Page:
WASHINGTON - An attempted terrorist attack on a Christmas Day was reportedly stopped by a heroic Dutch citizen, Jasper Schuringa, who subdued a Nigerian who claimed to be acting on orders from al-Qaida to blow up the airliner, officials and travelers said.
Travelers said they smelled smoke, saw a glow, and heard what sounded like firecrackers.
Passenger Syed Jafry, a U.S. citizen who had flown from the United Arab Emirates and was one of the 278 passengers onboard Northwest Airlines Flight 253, said the incident occurred during the plane’s descent. Jafry said he was seated three rows behind the passenger, saw a glow and then smelled smoke.
It was another passenger, who Jafry described as being in his
20s or early 30s and having a medium, stocky build - who has been identified by multiple sources as Schuringa - who quickly jumped toward the man who had started the fire.
“He did a good job with his power, tackled him and put him under arrest,” Jafry said Saturday.
Afterward, the suspect was taken to a front-row seat with his pants cut off and his legs burned. Multiple law enforcement officials also said the man appeared badly burned on his legs, indicating the explosive was strapped there.
"I took him [the suspect] in a choke to the first class and all the people were like, ‘What’s going on?!," said Schuringa.
The components were apparently mixed in-flight and included a powdery substance, multiple law enforcement and counterterrorism officials said.
The White House said it believed it was an attempted act of terrorism and stricter security measures were quickly imposed on airline travel. Dutch anti-terrorism authorities said the U.S. has asked all airlines to take extra precautions on flights worldwide that are bound for the United States.
The incident was reminiscent of Richard Reid, who tried to destroy a trans-Atlantic flight in 2001 with explosives hidden in his shoes, but was subdued by other passengers.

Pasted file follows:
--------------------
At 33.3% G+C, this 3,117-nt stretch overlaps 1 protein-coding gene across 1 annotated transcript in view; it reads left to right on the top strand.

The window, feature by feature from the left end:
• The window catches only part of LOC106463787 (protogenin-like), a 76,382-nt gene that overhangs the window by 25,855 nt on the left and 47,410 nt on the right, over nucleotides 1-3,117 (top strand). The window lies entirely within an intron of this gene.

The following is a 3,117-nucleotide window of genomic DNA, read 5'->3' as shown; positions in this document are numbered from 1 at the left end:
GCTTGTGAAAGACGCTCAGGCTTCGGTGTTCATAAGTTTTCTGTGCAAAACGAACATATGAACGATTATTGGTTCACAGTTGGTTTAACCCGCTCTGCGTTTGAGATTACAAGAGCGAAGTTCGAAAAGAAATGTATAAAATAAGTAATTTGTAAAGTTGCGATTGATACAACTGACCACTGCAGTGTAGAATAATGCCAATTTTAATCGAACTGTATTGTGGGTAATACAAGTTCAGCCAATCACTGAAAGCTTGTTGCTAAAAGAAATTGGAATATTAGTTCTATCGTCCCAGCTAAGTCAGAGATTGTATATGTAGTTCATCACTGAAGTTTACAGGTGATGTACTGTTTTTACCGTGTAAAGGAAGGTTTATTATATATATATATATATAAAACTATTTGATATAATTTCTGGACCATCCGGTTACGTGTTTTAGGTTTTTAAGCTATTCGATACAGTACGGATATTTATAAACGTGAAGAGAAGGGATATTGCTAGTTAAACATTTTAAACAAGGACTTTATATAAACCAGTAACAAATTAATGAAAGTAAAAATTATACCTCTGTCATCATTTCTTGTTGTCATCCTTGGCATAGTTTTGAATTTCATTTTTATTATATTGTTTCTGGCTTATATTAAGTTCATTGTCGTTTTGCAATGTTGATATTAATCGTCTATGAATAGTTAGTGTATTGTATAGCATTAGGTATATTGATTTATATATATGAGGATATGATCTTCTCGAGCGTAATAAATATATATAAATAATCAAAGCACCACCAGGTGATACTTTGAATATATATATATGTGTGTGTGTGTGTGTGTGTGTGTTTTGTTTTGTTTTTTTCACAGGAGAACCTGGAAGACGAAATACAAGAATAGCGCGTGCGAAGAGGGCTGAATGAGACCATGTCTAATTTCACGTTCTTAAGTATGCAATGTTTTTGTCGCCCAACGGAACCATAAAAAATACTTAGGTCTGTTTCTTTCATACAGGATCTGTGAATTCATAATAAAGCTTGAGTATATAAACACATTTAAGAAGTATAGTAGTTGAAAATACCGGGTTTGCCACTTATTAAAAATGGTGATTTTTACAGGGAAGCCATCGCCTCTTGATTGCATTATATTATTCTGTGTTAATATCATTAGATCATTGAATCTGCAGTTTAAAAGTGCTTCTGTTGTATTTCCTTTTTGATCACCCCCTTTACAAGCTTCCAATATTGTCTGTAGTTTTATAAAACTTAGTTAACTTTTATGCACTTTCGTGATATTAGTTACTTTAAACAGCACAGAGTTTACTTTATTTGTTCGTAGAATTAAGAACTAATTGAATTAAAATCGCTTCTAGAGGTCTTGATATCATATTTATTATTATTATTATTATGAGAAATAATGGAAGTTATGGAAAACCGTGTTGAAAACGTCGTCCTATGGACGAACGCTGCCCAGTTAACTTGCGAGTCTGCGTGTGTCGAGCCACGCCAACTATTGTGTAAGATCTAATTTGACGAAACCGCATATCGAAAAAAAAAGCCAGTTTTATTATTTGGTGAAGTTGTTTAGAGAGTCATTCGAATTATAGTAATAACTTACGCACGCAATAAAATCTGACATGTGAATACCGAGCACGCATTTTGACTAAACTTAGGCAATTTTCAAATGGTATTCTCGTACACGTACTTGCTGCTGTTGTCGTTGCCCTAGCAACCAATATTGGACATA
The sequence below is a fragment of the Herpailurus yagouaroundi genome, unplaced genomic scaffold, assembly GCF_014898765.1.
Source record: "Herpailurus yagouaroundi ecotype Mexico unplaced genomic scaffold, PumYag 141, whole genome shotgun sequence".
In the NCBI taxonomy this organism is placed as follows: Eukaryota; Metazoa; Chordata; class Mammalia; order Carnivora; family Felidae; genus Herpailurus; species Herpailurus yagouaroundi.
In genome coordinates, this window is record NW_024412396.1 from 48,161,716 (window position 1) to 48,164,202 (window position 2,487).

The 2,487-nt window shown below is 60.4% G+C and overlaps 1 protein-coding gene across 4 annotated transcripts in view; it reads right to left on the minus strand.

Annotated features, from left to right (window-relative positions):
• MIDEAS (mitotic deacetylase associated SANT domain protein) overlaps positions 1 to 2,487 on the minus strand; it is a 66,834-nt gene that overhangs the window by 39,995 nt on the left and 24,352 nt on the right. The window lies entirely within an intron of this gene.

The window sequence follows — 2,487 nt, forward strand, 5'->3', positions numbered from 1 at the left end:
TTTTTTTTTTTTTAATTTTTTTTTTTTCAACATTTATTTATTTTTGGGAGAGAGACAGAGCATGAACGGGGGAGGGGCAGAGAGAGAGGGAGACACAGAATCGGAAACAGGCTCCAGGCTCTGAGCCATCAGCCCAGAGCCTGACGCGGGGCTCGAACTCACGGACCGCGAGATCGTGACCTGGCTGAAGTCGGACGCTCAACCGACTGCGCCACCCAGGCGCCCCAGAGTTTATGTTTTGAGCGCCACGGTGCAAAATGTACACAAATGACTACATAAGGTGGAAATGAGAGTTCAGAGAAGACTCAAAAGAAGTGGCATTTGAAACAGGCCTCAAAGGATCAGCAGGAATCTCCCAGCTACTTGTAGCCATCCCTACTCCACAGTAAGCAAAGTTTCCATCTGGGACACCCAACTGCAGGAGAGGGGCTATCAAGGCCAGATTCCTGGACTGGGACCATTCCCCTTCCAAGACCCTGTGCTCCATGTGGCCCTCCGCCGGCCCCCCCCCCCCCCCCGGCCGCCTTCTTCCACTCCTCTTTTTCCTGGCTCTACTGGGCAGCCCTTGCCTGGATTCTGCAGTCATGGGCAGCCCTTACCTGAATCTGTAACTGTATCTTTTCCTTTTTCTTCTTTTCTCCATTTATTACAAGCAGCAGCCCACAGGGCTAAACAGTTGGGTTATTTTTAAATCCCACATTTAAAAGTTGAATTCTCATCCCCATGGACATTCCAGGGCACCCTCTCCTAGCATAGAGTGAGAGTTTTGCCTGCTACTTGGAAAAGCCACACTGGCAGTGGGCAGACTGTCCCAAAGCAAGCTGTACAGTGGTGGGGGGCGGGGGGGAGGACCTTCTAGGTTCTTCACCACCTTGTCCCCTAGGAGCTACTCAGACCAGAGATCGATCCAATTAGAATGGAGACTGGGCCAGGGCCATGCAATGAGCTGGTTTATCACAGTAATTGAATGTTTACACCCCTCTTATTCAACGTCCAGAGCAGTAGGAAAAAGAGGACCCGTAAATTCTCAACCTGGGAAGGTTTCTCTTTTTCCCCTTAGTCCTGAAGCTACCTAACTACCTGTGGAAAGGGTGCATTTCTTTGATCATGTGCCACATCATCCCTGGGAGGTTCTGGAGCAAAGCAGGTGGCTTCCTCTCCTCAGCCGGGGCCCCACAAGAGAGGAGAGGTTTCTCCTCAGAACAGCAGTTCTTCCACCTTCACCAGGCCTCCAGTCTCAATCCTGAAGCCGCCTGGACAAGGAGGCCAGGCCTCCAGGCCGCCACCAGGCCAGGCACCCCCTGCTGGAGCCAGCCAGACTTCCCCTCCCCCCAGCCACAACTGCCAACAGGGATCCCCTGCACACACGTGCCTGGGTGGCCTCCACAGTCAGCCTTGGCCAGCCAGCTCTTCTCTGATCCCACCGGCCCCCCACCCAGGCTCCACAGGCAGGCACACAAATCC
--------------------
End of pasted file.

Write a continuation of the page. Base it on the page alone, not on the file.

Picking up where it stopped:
One law enforcement official said the man claimed to have been instructed by al-Qaida to detonate the plane over U.S. soil, but other law enforcement officials cautioned that such claims could not be verified immediately, and said the man may have been acting independently — inspired but not specifically trained or ordered by terror groups.
All the officials spoke on condition of anonymity because the investigation was continuing.
Intelligence and anti-terrorism officials in Yemen said they were investigating claims by the suspect that he picked up the explosive device and instructions on how to use it in that country. The officials spoke on condition of anonymity because they are not authorized to speak to the media.
The man was being questioned Friday evening. An intelligence official said he was being held and treated in an Ann Arbor, Mich., hospital. The hospital said one passenger from the flight was taken to the University of Michigan Medical Center in Ann Arbor, but referred all inquiries to the FBI.
Melinda Dennis, who was seated in the front row of the plane, said the man involved was brought to the front row and seated near her. She said his legs appeared to be badly burned and his pants were cut off. She said he was taken off the plane handcuffed to a stretcher.
The suspect boarded in Nigeria and went through Amsterdam en route to Detroit, Rep. Peter King, the ranking GOP member of the House Homeland Security Committee, told CNN. A spokeswoman for police at the Schiphol airport in Amsterdam declined comment about the case or about security procedures at the airport for Flight 253.